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Recently we reported that, in human liver transplantation, a preservation period of greater than 20 hours caused the rate of graft failure to increase nonlinearly.1 Even with University of Wisconsin (UW) solution, there is a finite limit to the permissible time of cold storage of livers. In this study, we investigated whether microcirculatory disturbance during and after preservation is correlated to cold ischemia and graft outcome.
Orthotopic liver transplantation in dogs was performed by the method described previously,2 but with minor modification. Inbred female beagle dogs weighing 9 to 13 kg were used for recipients, and 7- to 10-kg dogs were used for donors. The donor liver was perfused in situ with 2 L of UW solution before orthotopic transplantation, with the preservation period of 0 hours: immediate transplantation (group 1, n = 7), 24 hours (group 2, n = 7), or 48 hours (group 3, n = 7). Two-week animal survival was determined.
In separate acute experiments, hepatic blood flow, microcirculation, and histology were studied at the end of preservation and shortly after graft reperfusion for preservation periods of 0 hours: immediate transplantation (group 1, n = 9), 24 hours (group 2, n = 9), and 48 hours (group 3, n = 9). The measurement of hepatic artery and portal vein flow was done with an Ultrasonic Blood Flowmeter (Model T-201, Transonic Systems Inc, Ithaca, NY). Measurements were performed at 1 and 2 hours after graft revascularization and results were expressed as mL/min/g of wet graft weight. The microcirculation was studied anatomically with the Microfil technique. After the hepatectomy, 20 mL of the red Microfil silicon rubber compound (Flow Tek, Inc, Boulder, Colo) was slowly infused through the hepatic artery. White Microfil (100 mL) was manually infused through the portal cannula, followed by 30 mL yellow Microfil compound.3 The liver was stored in 25% alcohol for 1 day, and then processed every other day with 50%, 75%, 95%, and 100% alcohol. A 1-mm width of the liver was sliced and cleared with methylsalicylate for an additional 24 to 48 hours. The slice was examined under a stereoscopic dissecting microscope. A piece of the left lobe was excised for histologic study. Tissues were fixed with 10% formalin and stained with hematoxylin-eosin. Student t test and analysis of variance were used for the comparison of groups, and a P value less than .05 was considered significant.
In groups 1 and 2, 6 out of 7 dogs survived for 14 days (86%). One dog in group 1 died 7 days posttransplant of intussusception and the dog in group 2 died 1 day post-transplant due to pulmonary edema. In group 3, all dogs died within 2 days, with pulmonary edema being the main cause of death (bloody ascites was seen in 2 dogs). Groups 1 and 2 showed significantly better survival than group 3 (P < .0001). In the blood flow study, a significant reduction of the hepatic arterial flow was observed in groups 2 and 3 at 1 hour, and in group 3 at 2 hours after reperfusion (Fig 1). In the Microfil study, at the end of preservation, group 1 showed normal sinusoid, and groups 2 and 3 showed spots of dilated sinusoidal area scattered through 30% and 50% of the entire field, respectively, with filling of periportal space. After reperfusion, group 1 sinusoid was well preserved except in 2 cases, which showed scattered irregular spots with lymph vessels and periportal stain. Half of the area of group 2 sinusoid showed significant dilatation, fusion, and disruption, although the rest of the sinusoid was preserved with no remarkable change. In group 3, most of the sinusoid showed prominent dilatation, fusion, and disruption. The periportal area, in group 2 and group 3, showed cylindrical filling in most of the middle or small portal tract. The percentage of irregular area of sinusoid for groups 1,2, and 3 were 5.8% ± 9.3%, 47.5% ± 21.2%, and 88.3% ± 13.7% respectively. There were statistical differences among the three groups (1 vs 2: P = .0007; 2 vs 3: P = .0008; 1 vs 3: P = .00001).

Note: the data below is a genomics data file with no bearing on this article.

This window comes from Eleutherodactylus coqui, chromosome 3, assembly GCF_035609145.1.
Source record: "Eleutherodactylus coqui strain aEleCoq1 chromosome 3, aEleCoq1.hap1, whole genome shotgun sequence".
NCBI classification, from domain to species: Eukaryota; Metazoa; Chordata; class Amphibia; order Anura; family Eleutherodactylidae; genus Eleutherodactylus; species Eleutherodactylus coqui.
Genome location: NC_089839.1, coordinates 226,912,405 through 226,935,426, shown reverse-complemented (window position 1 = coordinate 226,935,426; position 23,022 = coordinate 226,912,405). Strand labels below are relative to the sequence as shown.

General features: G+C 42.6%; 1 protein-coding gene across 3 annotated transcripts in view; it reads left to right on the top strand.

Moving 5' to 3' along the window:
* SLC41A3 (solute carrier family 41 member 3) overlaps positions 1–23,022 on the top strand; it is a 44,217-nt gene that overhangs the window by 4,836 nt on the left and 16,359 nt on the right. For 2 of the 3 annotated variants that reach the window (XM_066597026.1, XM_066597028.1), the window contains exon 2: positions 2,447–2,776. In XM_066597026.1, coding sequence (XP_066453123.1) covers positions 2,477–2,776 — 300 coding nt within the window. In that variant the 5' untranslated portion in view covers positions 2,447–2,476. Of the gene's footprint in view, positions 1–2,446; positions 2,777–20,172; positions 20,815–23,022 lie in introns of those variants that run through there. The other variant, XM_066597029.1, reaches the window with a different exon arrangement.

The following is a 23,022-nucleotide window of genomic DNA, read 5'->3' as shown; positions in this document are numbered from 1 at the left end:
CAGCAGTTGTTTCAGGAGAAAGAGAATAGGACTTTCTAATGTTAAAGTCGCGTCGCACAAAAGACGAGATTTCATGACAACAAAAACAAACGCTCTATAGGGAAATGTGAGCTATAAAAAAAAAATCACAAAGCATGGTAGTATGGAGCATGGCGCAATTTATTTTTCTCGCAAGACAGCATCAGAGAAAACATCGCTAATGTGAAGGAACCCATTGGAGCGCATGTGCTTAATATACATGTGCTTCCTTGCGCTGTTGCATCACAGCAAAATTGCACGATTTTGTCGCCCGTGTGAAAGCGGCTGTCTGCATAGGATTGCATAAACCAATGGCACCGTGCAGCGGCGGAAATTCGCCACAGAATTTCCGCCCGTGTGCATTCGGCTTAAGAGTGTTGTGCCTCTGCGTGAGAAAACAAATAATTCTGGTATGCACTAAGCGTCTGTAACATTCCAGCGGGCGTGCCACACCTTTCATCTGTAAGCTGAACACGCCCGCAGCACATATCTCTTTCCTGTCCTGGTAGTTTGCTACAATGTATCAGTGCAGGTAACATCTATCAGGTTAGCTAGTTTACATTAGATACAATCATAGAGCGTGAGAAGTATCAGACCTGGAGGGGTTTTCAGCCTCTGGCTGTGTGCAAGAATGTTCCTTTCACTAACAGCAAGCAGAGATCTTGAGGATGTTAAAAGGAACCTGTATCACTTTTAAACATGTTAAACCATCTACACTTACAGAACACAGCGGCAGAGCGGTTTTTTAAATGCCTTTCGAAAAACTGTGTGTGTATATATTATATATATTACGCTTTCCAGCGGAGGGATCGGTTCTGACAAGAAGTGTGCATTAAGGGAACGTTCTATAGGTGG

Groups 2 and 3 had high uptake into the periportal area in the medium and small portal veins compared with group 1. The hepatic artery and bile plexus were well visualized in the portal triad of each group, without statistical differences. Histologically, no morphologic difference could be detected between the groups prior to revascularization. After revascularization, no morphologic change was seen in group 1 except for slight swelling of sinusoid lining cells and minimal vacuola in hepatocytes. However, groups 2 and 3 showed mild to moderate damage of the sinusoid lining cells after revascularization. Group 2 also showed pyknotic nuclei and vacuola in hepatocytes in half of the cases, although necrosis of hepatocytes was rare. In group 3, vacuola in hepatocytes were detected in all cases, and necrosis of hepatocytes in central areas was prominent compared with group 2.
There was a marked reduction of animal survival after transplantation of liver grafts preserved for a prolonged period. However, no significant changes, except for some patchy dilatation of sinusoids, were found in groups 2 and 3 by Microfil analysis at the end of the preservation period. After reperfusion, a steep decline of hepatic arterial flow and structural disturbance of the microcirculation were observed. The severity of these changes was correlated with preservation time. These results suggests that, as with kidney preservation,4 protection from microcirculatory disturbance appears to be an important factor for improved liver preservation.
Supported by research grants from the Veterans Administration and Project Grant No. DK 29961 from the National Institutes of Health, Bethesda, Maryland.